Merck Manual

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Some Causes and Features of Neck Pain

Some Causes and Features of Neck Pain

Cause

Common Features*

Tests

More common but less serious causes

Pain that

  • Usually occurs off to one side of the spine

  • Worsens with movement and lessens with rest

A doctor's examination

Muscle spasms

Constant pain and stiffness, causing difficulty or pain when the head is turned one way or the other (sometimes both ways)

No symptoms of nervous system malfunction (neurologic symptoms)

A doctor's examination

Osteoarthritis (without compression of the spinal nerve root)

Pain that

  • Is sometimes constant

  • Worsens with motion

Often in people with arthritis in the joints of fingers, hips, and/or knees

A doctor's examination

Sometimes neck x-rays

Cervical spondylosis (with compression of the spinal nerve root)

Pain that

  • Often extends down the arm, sometimes to the hand

  • Usually occurs in the arm more than in the neck itself

Sometimes weakness and/or numbness in the arms

MRI of the neck

A herniated disk (typically with compression of the spinal nerve root)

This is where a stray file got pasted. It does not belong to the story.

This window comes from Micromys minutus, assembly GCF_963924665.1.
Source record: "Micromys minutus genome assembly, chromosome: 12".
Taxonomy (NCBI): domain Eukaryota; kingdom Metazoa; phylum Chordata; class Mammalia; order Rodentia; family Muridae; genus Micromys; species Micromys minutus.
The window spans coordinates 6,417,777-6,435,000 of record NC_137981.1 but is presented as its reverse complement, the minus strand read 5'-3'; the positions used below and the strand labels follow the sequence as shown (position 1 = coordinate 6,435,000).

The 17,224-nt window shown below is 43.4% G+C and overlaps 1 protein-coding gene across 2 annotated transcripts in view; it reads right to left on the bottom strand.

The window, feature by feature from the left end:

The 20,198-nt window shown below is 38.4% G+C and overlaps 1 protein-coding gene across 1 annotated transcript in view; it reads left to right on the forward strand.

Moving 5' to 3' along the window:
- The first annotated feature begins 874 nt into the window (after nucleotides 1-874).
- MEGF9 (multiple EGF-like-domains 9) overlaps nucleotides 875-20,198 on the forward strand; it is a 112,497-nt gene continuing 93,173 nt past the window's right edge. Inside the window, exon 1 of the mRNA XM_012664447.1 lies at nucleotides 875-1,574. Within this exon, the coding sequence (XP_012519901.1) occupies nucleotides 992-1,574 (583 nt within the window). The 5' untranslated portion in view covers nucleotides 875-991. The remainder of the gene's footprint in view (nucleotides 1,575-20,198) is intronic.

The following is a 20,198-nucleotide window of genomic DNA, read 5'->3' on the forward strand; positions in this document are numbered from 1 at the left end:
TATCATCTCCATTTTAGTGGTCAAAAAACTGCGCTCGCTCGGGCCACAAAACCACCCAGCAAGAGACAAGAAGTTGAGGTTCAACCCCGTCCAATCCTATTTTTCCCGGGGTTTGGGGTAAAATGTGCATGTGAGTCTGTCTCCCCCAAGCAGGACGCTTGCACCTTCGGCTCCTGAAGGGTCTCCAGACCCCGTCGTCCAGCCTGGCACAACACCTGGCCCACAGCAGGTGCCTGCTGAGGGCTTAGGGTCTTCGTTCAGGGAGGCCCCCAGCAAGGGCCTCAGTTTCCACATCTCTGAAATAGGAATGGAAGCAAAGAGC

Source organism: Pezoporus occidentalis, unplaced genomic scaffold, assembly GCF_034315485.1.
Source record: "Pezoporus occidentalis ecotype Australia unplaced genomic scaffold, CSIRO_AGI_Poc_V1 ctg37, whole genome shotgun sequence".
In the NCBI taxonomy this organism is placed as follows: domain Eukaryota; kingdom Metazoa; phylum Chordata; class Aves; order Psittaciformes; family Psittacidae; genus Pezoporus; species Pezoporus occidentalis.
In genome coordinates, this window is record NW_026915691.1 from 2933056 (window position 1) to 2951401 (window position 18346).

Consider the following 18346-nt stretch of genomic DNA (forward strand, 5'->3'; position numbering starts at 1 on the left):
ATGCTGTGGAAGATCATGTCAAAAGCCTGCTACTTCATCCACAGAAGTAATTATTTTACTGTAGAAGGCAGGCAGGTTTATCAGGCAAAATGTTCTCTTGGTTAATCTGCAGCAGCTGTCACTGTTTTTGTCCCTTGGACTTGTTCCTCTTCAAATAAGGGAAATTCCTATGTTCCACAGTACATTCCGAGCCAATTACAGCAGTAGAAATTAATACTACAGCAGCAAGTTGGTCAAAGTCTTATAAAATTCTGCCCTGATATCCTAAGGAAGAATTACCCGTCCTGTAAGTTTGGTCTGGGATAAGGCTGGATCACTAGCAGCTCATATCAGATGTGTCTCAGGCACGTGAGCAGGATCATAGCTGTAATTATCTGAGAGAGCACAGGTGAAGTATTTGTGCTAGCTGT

Same as for cervical spondylosis, above except neck pain can be as severe or more severe than the arm pain

MRI of the neck

Aching and stiffness in many areas of the body (not just the neck)

Sore areas that are tender to the touch

Often poor sleep

Most common among women aged 20 to 50

A doctor's examination

Less common but more serious causes

A tear in the lining of a neck artery

Usually constant head, neck, or facial pain

Usually neurologic symptoms such as loss of balance or taste, confusion, weakness of an arm and leg on the same side of the body, and difficulty swallowing, speaking, and/or seeing

MRA (an MRI with injection of dye to allow doctors to see the arteries in the neck)

Angiography

Progressively worsening, constant pain (even at night), regardless of position or movement

Sometimes night sweats or weight loss

MRI

Sometimes biopsy

Infection of bone or nearby tissues

Progressively worsening, constant pain (even at night) regardless of position or movement

Sometimes night sweats, fever, and/or weight loss

MRI

Usually culture of a sample of infected tissue

Severe headache

Neck pain that worsens when the head is bent forward, but not when rotated side-to-side

Usually fever, lethargy, and/or confusion

A spinal tap (lumbar puncture) and analysis of spinal fluid

Sudden and sometimes recurring sweating, difficulty breathing, and/or chest discomfort

Usually risk factors for heart disease

Usually also pain in the chest

Electrocardiography, blood tests to measure substances called cardiac markers to check for heart damage, and/or imaging tests such as cardiac catheterization or stress testing

* Features include symptoms and results of the doctor's examination. Features mentioned are typical but not always present.

MRA = magnetic resonance angiography; MRI = magnetic resonance imaging.